Gimp Versus Photoshop – Removing damage from a soft-focus photo

gimp_vs_photoshop

gimp_vs_photoshop

 

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For any budding restoration artist, there are tools to help you do it yourself for FREE.  What are these? I hear you ask.

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Introducing GIMP, it is a free tool that works a lot like the leading photo editor, Photoshop. – “GIMP is the GNU Image Manipulation Program. It is a freely distributed piece of software for such tasks as photo retouching, image composition and image authoring. It works on many operating systems, in many languages” – Quote from gimp.org

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I’ve played with GIMP in the past but thought id try it again due to the version 2 release. For photo manipulation, I have no doubt it has some very useful features for changing an image. It is a very powerful piece of software and clearly achieves amazing results.  For restoration purposes, I tried to understand the interface and learn the skills needed to repair the dust and splotches from an image. To be honest I got frustrated and had no idea how to use it. I did not spend enough time getting to know the layouts, it is so different from what I use. I jumped on the forums for some help. Patrick David who I bumped into on Google+ who knows his GIMP very well, kindly did a video for me on how to remove this damage. The video is below.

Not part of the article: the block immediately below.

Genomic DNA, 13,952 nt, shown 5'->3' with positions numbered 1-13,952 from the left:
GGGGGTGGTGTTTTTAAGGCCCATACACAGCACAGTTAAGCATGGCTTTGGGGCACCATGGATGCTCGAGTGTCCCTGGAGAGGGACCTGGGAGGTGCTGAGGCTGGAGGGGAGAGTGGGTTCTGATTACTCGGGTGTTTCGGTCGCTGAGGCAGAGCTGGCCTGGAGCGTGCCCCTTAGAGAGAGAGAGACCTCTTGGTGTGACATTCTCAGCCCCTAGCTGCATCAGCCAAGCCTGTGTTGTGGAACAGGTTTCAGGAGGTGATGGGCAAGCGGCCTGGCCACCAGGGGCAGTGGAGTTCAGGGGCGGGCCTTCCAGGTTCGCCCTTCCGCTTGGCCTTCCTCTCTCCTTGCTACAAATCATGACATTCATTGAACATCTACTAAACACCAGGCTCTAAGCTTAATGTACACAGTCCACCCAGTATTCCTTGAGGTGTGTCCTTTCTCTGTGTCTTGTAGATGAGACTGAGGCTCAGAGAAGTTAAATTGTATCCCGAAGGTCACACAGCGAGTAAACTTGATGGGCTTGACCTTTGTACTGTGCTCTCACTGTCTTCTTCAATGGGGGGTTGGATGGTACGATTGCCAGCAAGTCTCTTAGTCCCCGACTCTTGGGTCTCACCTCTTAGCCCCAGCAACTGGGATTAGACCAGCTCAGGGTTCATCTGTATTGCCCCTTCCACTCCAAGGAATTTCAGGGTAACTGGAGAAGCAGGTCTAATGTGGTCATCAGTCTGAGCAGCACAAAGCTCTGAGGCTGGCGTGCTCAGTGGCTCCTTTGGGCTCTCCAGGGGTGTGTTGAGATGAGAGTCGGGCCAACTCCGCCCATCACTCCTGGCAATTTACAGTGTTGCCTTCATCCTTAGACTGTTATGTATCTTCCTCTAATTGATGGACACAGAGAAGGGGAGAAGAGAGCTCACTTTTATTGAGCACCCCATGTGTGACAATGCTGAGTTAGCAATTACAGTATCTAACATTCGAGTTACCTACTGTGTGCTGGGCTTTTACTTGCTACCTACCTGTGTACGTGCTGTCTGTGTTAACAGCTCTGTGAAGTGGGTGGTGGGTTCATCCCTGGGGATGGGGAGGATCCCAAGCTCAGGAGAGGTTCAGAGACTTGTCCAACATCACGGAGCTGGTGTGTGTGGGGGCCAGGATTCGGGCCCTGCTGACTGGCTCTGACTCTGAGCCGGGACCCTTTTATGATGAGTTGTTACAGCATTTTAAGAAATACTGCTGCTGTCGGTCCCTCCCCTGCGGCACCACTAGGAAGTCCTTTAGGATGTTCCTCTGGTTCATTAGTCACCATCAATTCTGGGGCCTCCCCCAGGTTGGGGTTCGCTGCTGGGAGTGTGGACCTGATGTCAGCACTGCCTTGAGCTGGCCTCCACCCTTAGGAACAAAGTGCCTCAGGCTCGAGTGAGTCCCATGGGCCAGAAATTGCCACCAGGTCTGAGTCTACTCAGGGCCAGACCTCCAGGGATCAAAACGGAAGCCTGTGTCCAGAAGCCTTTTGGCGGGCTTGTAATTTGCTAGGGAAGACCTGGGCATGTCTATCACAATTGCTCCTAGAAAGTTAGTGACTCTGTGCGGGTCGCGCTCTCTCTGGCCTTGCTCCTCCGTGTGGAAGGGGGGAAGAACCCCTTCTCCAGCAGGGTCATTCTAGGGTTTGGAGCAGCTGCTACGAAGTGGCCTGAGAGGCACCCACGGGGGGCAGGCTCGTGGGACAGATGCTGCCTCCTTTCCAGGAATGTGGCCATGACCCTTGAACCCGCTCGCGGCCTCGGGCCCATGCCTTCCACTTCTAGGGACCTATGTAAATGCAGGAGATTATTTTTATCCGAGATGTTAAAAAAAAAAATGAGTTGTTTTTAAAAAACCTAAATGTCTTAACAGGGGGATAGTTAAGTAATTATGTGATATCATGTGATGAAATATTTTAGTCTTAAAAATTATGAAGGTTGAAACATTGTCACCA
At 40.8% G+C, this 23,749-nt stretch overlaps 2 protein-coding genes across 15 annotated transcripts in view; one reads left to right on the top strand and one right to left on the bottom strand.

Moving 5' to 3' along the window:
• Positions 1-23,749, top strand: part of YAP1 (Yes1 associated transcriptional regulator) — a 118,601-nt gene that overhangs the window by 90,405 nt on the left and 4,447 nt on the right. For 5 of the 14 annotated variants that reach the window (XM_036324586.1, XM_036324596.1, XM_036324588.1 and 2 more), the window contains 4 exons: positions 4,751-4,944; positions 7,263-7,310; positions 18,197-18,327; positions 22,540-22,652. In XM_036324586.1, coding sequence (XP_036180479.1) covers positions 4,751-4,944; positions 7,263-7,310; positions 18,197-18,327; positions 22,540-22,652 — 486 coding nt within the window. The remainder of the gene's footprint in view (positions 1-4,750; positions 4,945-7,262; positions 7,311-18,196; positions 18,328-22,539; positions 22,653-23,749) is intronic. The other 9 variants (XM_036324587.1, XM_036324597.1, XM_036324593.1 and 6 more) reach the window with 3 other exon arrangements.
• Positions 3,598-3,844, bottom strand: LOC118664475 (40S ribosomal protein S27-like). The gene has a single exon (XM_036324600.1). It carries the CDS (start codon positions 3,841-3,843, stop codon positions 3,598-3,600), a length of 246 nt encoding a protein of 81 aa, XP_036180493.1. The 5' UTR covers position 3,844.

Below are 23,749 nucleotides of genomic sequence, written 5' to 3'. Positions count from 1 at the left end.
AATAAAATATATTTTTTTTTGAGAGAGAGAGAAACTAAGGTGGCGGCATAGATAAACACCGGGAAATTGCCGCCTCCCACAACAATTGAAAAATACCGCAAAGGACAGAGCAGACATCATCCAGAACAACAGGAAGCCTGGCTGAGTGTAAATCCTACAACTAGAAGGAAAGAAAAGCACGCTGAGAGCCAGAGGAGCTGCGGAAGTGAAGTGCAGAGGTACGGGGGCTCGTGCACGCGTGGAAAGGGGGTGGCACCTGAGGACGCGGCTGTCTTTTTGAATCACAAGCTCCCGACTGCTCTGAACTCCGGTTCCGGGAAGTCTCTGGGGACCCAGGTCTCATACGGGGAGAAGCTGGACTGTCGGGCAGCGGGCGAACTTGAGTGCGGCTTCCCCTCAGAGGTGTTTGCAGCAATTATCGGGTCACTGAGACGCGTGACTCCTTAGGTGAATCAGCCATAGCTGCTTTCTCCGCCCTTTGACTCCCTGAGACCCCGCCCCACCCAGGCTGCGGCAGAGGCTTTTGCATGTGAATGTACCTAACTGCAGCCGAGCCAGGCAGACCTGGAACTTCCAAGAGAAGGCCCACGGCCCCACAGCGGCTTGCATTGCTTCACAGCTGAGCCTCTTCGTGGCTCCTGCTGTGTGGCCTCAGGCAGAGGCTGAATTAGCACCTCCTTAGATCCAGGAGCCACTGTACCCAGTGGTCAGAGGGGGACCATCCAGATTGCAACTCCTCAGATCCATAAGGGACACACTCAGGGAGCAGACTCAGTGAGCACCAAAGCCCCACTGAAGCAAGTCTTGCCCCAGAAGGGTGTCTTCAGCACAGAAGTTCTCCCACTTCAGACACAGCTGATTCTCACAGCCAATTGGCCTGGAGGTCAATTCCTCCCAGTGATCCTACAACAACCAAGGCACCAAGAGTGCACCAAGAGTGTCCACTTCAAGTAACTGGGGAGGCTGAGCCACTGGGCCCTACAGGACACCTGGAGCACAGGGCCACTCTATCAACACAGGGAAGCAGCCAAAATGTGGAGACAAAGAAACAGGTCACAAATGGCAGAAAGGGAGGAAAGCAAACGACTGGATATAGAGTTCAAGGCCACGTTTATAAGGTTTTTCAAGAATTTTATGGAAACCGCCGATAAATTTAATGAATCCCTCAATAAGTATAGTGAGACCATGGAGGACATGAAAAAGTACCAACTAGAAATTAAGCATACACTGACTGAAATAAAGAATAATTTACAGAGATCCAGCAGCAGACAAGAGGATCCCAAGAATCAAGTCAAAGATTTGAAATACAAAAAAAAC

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GIMP is very capable software and yields excellent results, and it is FREE! I then went on to explain the process in Photoshop.

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The reason why it works so quickly in Photoshop is that the image is not in sharp focus. This means the dust and scratch filter makes light work of removing a lot of the damage. The sharp-edged damage is easily distinguishable from the main image and easily separated for removal. In a sharp image where dust and scratches are no different from the actual image data, where they have the same sharpness and match the size and shape of the details within the image, a completely different approach would be needed. That will no doubt be another video.

A while after uploading this post I was approached by Lynda.com (now LinkedIn.com to become an Instructor in photo restoration and provide video courses on photo restoration. This post was a worthwhile investment! If you want your photo restored by a certified photo restoration instructor stop by the main photo restoration service page and see how you can hire me.